I do have to say, though, as tempting as it might be for us to look down on these hypocritical temple leaders, I don’t think we should rush into judging them too harshly. Because the truth is that this whole ‘second son dilemma’ is something that the church continues to struggle with – both as a whole and as individual Christians. The truth is we often struggle to practice what we preach.
For instance, I wonder: what are we really thinking about on Sunday when we confess what we have done and what we have left undone – and how does that shape what we do the rest of the week? What does it mean for our lives when in the creed we profess our belief in the Holy Spirit, the resurrection from the dead, life everlasting? How much do we allow what we hear and say on Sunday mornings to influence what we choose to do the rest of the week with our time, our money, and our possessions?
In other words, I wonder: we may talk a good game about skydiving on Sunday, but how ready are we to actually take that leap out of the plane the rest of the week?
Committing ourselves to something and following through on it can be hard; it can be inconvenient, worrying, sometimes even scary. It’s one thing to get on Wikipedia to research parachutes or planes. It’s a very different thing to shell out the hundreds of dollars for skydiving lessons. And it’s a completely different thing to stand at the edge of that open hatch thousands of feet in the air, debating whether or not to jump.
In the same way, following the path of discipleship and imitating Christ isn’t all that hard until it starts asking things of us – until it starts asking us to make a greater offering of our money or our time; until it asks us to open our doors and our hearts to people we would rather not welcome; until it asks us to take an unpopular stand on something in the name of our faith.
In response to this, we can sometimes be tempted to go in the opposite direction. Instead of making commitments and not following through on them, we might choose not to commit ourselves at all; we might choose not to put ourselves on the line. This is more of a ‘first son’ kind of dilemma. Like the first son, we might surprise our father by showing up anyway to do what needs doing, even when we say we won’t. But it still means that we have decided not to be people our father – or our neighbor – can count on.
I’m sure it won’t surprise you to hear that that isn’t what God wants from us either. God doesn’t want empty words without any action; and God doesn’t want empty actions without the commitment of our hearts. God wants us to confess with our lips and to show that we believe from our hearts.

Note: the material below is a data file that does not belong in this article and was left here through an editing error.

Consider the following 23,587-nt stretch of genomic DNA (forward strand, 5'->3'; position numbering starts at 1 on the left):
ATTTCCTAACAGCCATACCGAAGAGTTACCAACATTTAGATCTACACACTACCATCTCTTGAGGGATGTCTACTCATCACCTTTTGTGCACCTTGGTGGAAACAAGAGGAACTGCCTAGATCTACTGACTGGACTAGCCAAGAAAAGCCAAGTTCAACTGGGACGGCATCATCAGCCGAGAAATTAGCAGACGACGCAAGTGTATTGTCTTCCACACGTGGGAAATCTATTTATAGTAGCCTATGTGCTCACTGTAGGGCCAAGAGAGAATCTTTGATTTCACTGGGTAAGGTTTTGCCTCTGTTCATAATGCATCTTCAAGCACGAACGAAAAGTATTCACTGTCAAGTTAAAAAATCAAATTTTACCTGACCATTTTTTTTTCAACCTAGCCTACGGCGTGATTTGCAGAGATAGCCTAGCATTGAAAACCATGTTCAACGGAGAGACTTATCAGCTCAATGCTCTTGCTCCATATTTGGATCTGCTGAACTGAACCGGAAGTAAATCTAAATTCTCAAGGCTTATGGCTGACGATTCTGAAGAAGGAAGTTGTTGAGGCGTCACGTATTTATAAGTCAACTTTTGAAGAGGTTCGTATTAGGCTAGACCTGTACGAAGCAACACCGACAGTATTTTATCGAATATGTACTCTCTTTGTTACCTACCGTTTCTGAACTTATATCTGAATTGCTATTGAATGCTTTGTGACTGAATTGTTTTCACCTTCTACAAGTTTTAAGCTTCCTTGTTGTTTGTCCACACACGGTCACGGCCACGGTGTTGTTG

At the end of the day, neither of the sons in this parable is truly in the right, not even the one who ended up doing the will of his father. Sure, the second son lied to his father about working in the vineyard, but the first son defies his father to his face. I mean, if you tell your kids to take out the trash or clean their rooms, you wouldn’t be too happy if they told you, “No. I’m not going to do that,” even if you later find them doing it. And you certainly wouldn’t be happy if they lied to you about doing it either. God wants our words to match our actions – and for us to commit both of these things to God with our whole heart.
And to be clear, none of what I’m saying here is meant to shame or condemn anyone. As Lutheran Christians, we already know that we have all sinned and fallen short. And we know that no matter how much we may try to follow God’s will, no matter what good Christians we may become, we can never earn our own salvation. Salvation is ours through Christ. But we also need to know that we can’t truly experience the joy of redemption unless we engage with our whole heart. We can’t truly be transformed by the power of the gospel unless we allow it to touch our hearts – and let it change them.
So try to listen with your heart and hear this week: where in your life might your father be calling you to labor in the vineyard? What kind of commitment can you make this week to follow where Christ is leading you? How can you strap on that parachute and find the courage to take a leap?